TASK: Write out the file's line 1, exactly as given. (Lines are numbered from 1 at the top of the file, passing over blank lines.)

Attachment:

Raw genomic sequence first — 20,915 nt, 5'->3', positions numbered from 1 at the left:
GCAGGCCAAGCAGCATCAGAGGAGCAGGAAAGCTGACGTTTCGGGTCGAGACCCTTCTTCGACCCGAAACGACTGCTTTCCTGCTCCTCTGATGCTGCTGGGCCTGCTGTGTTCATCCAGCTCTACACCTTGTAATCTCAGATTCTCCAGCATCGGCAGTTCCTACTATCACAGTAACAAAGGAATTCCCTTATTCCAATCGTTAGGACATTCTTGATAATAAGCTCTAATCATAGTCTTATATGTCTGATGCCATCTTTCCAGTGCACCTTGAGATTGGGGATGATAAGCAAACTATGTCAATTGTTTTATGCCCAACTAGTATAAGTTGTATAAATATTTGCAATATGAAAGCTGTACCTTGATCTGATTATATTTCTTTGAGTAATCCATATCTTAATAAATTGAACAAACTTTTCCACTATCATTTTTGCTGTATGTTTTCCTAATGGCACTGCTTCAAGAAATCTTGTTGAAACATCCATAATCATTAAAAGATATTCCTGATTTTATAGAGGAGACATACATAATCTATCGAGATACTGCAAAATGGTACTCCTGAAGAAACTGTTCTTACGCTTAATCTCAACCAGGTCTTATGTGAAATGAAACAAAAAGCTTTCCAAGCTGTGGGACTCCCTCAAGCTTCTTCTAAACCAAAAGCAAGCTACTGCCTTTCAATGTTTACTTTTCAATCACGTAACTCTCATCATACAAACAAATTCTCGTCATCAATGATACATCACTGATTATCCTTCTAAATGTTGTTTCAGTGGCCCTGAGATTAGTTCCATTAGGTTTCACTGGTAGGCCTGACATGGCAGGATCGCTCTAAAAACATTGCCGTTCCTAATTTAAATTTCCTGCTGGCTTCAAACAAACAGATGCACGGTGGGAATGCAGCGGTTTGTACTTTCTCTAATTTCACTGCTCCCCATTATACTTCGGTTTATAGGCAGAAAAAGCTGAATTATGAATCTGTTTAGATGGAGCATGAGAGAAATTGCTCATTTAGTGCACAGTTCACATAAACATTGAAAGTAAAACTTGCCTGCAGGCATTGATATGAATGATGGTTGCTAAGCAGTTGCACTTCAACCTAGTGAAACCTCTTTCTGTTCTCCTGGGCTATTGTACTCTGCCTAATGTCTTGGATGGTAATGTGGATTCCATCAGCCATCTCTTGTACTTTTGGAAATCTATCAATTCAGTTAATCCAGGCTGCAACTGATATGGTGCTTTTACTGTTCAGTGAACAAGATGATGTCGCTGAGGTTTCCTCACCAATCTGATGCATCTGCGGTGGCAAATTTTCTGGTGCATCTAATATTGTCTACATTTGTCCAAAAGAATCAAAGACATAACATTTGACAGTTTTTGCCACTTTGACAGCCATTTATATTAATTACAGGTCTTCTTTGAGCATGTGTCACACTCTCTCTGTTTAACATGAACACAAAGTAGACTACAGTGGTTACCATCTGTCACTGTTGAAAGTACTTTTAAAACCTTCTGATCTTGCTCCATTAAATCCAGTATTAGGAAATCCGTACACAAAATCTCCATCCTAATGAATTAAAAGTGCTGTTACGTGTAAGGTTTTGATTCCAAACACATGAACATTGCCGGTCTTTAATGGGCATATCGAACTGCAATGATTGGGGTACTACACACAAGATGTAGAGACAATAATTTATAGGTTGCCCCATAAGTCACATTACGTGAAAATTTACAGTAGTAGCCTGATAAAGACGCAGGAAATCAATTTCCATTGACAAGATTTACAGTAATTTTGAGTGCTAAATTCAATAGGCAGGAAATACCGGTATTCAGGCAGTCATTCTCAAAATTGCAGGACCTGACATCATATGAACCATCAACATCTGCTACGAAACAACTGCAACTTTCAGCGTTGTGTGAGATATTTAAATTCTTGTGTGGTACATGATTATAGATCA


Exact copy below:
Raw genomic sequence first — 20,915 nt, 5'->3', positions numbered from 1 at the left: